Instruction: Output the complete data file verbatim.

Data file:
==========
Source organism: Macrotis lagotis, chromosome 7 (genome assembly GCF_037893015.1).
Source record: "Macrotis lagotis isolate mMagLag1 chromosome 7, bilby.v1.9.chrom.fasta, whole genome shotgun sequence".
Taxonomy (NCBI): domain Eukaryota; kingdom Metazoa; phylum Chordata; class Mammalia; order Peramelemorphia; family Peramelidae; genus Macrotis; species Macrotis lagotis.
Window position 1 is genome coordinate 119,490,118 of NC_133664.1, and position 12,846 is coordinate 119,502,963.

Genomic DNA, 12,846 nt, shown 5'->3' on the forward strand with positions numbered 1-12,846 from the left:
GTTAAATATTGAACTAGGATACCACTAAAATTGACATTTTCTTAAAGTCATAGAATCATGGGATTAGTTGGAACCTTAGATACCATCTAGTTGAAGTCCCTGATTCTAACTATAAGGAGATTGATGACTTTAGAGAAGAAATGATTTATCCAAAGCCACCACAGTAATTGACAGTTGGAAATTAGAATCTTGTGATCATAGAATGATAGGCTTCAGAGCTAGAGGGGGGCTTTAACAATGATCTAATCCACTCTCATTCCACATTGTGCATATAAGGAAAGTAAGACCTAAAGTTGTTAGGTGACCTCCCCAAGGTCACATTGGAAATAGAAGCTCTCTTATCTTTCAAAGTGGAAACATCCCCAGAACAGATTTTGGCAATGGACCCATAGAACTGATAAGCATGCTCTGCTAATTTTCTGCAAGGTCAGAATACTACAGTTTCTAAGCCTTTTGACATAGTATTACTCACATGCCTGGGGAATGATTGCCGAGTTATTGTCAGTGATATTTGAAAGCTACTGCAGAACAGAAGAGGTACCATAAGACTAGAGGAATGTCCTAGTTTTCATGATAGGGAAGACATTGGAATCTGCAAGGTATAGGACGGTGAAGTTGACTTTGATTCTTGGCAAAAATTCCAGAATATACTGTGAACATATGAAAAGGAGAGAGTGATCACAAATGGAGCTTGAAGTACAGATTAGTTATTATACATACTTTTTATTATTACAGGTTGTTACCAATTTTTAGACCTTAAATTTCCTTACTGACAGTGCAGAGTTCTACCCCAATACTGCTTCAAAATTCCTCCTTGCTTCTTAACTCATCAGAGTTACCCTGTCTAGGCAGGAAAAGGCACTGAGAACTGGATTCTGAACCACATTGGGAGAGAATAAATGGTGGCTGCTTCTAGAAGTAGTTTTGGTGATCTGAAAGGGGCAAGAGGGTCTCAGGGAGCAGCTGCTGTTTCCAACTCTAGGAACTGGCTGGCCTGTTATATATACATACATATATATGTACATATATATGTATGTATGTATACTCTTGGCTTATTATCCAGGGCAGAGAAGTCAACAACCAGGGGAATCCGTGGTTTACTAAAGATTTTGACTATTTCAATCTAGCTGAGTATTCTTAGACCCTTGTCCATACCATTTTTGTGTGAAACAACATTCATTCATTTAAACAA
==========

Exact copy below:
Source organism: Macrotis lagotis, chromosome 7 (genome assembly GCF_037893015.1).
Source record: "Macrotis lagotis isolate mMagLag1 chromosome 7, bilby.v1.9.chrom.fasta, whole genome shotgun sequence".
Taxonomy (NCBI): domain Eukaryota; kingdom Metazoa; phylum Chordata; class Mammalia; order Peramelemorphia; family Peramelidae; genus Macrotis; species Macrotis lagotis.
Window position 1 is genome coordinate 119,490,118 of NC_133664.1, and position 12,846 is coordinate 119,502,963.

Genomic DNA, 12,846 nt, shown 5'->3' on the forward strand with positions numbered 1-12,846 from the left:
GTTAAATATTGAACTAGGATACCACTAAAATTGACATTTTCTTAAAGTCATAGAATCATGGGATTAGTTGGAACCTTAGATACCATCTAGTTGAAGTCCCTGATTCTAACTATAAGGAGATTGATGACTTTAGAGAAGAAATGATTTATCCAAAGCCACCACAGTAATTGACAGTTGGAAATTAGAATCTTGTGATCATAGAATGATAGGCTTCAGAGCTAGAGGGGGGCTTTAACAATGATCTAATCCACTCTCATTCCACATTGTGCATATAAGGAAAGTAAGACCTAAAGTTGTTAGGTGACCTCCCCAAGGTCACATTGGAAATAGAAGCTCTCTTATCTTTCAAAGTGGAAACATCCCCAGAACAGATTTTGGCAATGGACCCATAGAACTGATAAGCATGCTCTGCTAATTTTCTGCAAGGTCAGAATACTACAGTTTCTAAGCCTTTTGACATAGTATTACTCACATGCCTGGGGAATGATTGCCGAGTTATTGTCAGTGATATTTGAAAGCTACTGCAGAACAGAAGAGGTACCATAAGACTAGAGGAATGTCCTAGTTTTCATGATAGGGAAGACATTGGAATCTGCAAGGTATAGGACGGTGAAGTTGACTTTGATTCTTGGCAAAAATTCCAGAATATACTGTGAACATATGAAAAGGAGAGAGTGATCACAAATGGAGCTTGAAGTACAGATTAGTTATTATACATACTTTTTATTATTACAGGTTGTTACCAATTTTTAGACCTTAAATTTCCTTACTGACAGTGCAGAGTTCTACCCCAATACTGCTTCAAAATTCCTCCTTGCTTCTTAACTCATCAGAGTTACCCTGTCTAGGCAGGAAAAGGCACTGAGAACTGGATTCTGAACCACATTGGGAGAGAATAAATGGTGGCTGCTTCTAGAAGTAGTTTTGGTGATCTGAAAGGGGCAAGAGGGTCTCAGGGAGCAGCTGCTGTTTCCAACTCTAGGAACTGGCTGGCCTGTTATATATACATACATATATATGTACATATATATGTATGTATGTATACTCTTGGCTTATTATCCAGGGCAGAGAAGTCAACAACCAGGGGAATCCGTGGTTTACTAAAGATTTTGACTATTTCAATCTAGCTGAGTATTCTTAGACCCTTGTCCATACCATTTTTGTGTGAAACAACATTCATTCATTTAAACAA